I will describe a complex-analytic approach to the proof of the Pila-Wilkie theorem for subanalytic sets. I will then discuss how this approach leads to a proof of the "restricted Wilkie conjecture", where we replace $R_\exp$ by the structure generated by the restrictions of $\exp$ and $\sin$ to the unit interval (both parts are joint work with Dmitry Novikov). If time permits I will discuss possible generalizations and applications.

Cauchy-Riemann maps (shortly: CR-maps) occur in complex analysis as boundary values of maps holomorphic in a domain in complex space. As a rule, CR-mappings of real-analytic hypersurfaces appear to be analytic as well. However, we recently showed in a joint work with Rasul Shafikov the existence of Stokes Phenomenon in CR-geometry: there exist real-analytic hypersurfaces, which are equivalent formally, but not holomorphically.

Despite of this, it appears that in complex dimension 2, CR-maps necessarily posses appropriate weaker regularity properties. Namely, components of such maps necessarily belong to the well known Gevrey classes. The latter statement has the following remarkable application: if two real-analytic hypersurfaces in complex two-space are equivalent formally, then they are also equivalent smoothly.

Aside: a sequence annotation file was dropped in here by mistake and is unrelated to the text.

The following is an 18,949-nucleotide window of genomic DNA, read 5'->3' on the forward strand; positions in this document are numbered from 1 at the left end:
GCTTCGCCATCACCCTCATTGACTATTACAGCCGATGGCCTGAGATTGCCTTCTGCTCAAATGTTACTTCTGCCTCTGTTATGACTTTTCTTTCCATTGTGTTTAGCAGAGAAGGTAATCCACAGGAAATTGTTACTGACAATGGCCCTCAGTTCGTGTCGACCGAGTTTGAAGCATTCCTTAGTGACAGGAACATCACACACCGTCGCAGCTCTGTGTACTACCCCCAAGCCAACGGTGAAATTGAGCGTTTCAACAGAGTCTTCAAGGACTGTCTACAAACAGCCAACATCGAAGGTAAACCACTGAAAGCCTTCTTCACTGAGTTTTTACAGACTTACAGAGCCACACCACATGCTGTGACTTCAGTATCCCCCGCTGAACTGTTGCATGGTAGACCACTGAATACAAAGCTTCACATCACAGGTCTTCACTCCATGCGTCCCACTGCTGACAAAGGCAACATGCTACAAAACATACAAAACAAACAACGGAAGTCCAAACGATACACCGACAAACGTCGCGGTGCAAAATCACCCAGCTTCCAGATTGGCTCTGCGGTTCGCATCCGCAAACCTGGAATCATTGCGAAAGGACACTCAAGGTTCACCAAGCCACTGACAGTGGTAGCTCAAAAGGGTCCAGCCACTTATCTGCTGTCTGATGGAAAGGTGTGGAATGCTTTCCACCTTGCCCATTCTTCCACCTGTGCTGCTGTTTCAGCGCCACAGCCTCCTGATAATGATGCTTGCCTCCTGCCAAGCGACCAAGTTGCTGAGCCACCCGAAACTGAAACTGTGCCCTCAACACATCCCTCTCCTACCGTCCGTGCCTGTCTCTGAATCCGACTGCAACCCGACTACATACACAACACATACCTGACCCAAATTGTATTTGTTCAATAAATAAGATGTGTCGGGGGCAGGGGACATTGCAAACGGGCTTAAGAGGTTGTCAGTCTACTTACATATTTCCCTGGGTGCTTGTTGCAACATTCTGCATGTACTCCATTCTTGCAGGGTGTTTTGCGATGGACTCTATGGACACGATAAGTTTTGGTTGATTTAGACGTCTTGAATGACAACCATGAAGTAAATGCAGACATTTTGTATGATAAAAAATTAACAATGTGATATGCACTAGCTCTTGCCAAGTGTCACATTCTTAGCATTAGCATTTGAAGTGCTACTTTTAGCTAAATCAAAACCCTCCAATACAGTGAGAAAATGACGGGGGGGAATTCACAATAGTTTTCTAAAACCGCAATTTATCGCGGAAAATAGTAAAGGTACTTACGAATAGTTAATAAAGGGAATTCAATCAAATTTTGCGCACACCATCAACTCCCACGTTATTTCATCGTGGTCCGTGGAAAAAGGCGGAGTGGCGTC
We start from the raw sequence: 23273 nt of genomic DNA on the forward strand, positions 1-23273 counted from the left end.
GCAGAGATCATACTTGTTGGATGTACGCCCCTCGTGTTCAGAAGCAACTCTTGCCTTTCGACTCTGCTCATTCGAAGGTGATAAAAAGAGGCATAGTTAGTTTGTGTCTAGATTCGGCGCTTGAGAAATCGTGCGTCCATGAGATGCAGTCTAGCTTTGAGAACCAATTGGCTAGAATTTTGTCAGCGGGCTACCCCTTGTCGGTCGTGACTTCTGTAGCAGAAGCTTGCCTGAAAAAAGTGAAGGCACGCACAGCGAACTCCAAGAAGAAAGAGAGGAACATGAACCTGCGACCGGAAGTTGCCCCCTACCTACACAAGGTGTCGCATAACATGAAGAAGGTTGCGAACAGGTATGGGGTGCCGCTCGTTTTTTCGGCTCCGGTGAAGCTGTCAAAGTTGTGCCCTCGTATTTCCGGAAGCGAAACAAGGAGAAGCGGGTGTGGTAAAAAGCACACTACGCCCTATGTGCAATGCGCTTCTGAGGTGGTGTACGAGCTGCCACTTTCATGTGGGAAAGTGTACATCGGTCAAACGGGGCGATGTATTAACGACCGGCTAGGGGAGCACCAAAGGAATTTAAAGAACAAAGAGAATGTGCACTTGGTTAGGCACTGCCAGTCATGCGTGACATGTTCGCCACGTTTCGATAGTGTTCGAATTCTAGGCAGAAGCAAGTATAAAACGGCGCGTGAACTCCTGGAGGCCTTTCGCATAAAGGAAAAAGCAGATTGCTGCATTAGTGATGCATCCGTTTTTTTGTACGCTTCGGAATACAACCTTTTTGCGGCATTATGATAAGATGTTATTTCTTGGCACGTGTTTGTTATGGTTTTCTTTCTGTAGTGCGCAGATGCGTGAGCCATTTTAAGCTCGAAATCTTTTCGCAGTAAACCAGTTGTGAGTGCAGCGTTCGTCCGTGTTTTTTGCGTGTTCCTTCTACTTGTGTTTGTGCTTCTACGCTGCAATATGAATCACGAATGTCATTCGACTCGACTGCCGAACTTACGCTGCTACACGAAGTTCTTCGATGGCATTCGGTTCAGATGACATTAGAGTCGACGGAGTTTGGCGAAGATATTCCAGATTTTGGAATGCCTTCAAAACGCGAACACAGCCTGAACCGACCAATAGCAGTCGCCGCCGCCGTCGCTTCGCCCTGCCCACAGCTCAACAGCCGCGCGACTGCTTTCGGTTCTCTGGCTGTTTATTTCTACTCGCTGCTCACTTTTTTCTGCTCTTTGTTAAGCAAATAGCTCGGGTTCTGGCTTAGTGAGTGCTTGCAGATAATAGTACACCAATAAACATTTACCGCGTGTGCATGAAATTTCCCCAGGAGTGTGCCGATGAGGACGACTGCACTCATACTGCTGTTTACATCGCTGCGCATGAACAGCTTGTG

The proof of all these facts employs the recent multi-summability theory in Dynamical Systems. It as well employs the recent CR-DS technique that we developed, which connects CR-manifolds and certain Dynamical Systems. In this talk, I will outline the technique, as well as some details of the proof.

For some rectangular Hardy classes of analytic functions,an optimal method of interpolation has been previously found, within the framework of Optimal Recovery. It will be shown that this method of interpolation, based on the Abel-Jacobi elliptic functions, is also optimal, according to corresponding criteria of Nonparametric Regression and Optimal Design.